Judges need discretion — and defendants need fairness — in sentencing
While I appreciate the important work that District Attorney Michael O’Keefe and his office do to prosecute criminals on the Cape and Islands (“Mandatory minimums play a role in criminal justice system,” Letters, Dec. 29), I must interject a dose of reality into the conversation about mandatory-minimum sentencing in the Commonwealth.
Enacted during the so-called war on drugs to satisfy the public’s need for stiffer penalties for drug use and abuse, mandatory minimum sentencing has been used by district attorneys throughout the state as a means to decide defendants’ fate and remove discretion from judges. Time and again, judges have complained that their hands are tied when mitigating circumstances argue for less severe sentencing. The net effect has been more incarcerated people serving longer sentences, the cost of which must be paid for by our taxes.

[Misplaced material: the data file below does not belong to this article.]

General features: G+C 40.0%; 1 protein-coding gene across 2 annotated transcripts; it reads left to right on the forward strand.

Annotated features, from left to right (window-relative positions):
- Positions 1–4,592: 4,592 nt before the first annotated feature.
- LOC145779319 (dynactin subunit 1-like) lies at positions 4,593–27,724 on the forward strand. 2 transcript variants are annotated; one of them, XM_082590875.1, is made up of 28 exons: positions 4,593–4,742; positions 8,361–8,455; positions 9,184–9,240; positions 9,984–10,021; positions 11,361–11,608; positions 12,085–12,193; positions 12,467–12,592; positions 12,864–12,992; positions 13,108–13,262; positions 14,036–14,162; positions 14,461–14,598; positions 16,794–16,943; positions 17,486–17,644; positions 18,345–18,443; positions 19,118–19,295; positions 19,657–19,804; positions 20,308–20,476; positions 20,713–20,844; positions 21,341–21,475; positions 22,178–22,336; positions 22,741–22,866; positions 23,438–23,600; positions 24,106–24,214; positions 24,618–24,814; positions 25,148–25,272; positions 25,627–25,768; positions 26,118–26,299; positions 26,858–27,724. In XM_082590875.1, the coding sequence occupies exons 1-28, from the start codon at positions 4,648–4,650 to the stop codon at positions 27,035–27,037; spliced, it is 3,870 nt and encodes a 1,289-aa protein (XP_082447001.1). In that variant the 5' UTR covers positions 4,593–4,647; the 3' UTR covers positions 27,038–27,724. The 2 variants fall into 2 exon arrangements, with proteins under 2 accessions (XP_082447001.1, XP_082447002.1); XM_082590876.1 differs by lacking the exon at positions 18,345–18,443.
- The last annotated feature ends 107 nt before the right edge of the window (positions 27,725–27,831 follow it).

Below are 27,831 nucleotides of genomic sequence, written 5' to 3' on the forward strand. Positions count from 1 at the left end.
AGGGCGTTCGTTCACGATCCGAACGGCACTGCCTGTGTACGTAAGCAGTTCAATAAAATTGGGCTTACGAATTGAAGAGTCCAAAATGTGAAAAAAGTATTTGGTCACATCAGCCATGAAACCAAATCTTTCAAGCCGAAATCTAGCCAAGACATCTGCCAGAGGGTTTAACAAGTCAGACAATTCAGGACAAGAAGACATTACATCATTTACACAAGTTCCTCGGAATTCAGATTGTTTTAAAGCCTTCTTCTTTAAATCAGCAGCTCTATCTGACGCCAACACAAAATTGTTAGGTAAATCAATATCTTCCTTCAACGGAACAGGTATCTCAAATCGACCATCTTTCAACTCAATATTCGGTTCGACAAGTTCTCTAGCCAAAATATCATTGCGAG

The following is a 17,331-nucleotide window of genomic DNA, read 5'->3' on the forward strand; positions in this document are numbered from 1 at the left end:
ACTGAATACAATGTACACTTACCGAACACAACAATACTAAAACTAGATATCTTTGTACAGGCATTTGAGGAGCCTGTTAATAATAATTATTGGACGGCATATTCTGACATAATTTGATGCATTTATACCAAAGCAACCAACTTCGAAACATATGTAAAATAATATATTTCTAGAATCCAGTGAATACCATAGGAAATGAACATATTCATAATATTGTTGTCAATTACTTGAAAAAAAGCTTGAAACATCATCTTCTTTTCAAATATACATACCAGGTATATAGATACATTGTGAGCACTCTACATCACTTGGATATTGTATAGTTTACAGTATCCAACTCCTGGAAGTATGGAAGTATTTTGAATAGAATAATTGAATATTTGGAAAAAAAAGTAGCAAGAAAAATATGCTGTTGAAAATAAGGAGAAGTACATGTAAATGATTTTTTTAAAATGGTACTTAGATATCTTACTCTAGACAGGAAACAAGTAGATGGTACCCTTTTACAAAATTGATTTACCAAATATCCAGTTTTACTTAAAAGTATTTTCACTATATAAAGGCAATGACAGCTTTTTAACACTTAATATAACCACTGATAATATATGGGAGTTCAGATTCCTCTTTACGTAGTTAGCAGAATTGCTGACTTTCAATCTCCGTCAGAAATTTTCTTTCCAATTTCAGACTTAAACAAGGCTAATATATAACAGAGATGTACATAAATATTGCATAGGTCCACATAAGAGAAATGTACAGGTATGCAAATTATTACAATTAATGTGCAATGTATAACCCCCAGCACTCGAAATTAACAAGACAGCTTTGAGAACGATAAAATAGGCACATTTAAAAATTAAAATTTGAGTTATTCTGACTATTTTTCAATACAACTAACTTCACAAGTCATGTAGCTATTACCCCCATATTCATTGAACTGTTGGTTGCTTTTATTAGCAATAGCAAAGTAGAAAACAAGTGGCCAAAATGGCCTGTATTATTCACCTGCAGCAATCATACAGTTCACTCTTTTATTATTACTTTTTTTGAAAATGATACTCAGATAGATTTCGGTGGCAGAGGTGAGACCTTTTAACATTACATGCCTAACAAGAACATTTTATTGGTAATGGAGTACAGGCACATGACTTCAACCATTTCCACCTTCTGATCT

In addition, mandatory minimum sentences have served as a cudgel to coerce accused defendants into pleading guilty to lesser offenses, or turn state’s evidence, even in situations when they are innocent, in order to avoid either spending time in jail or away from family and jobs, or facing the possibility of an unreasonably long incarceration for a crime they did not commit.
It is time to restore the balance of power in the criminal justice system by getting rid of mandatory minimum sentencing and restoring discretion to judges who are appointed for that purpose. When all the players in the system — police, prosecutors, and judges — carry out their constitutionally mandated responsibilities, we will get real justice.
The writer is a member of the Greater Boston Interfaith Organization’s Criminal Justice Task Force.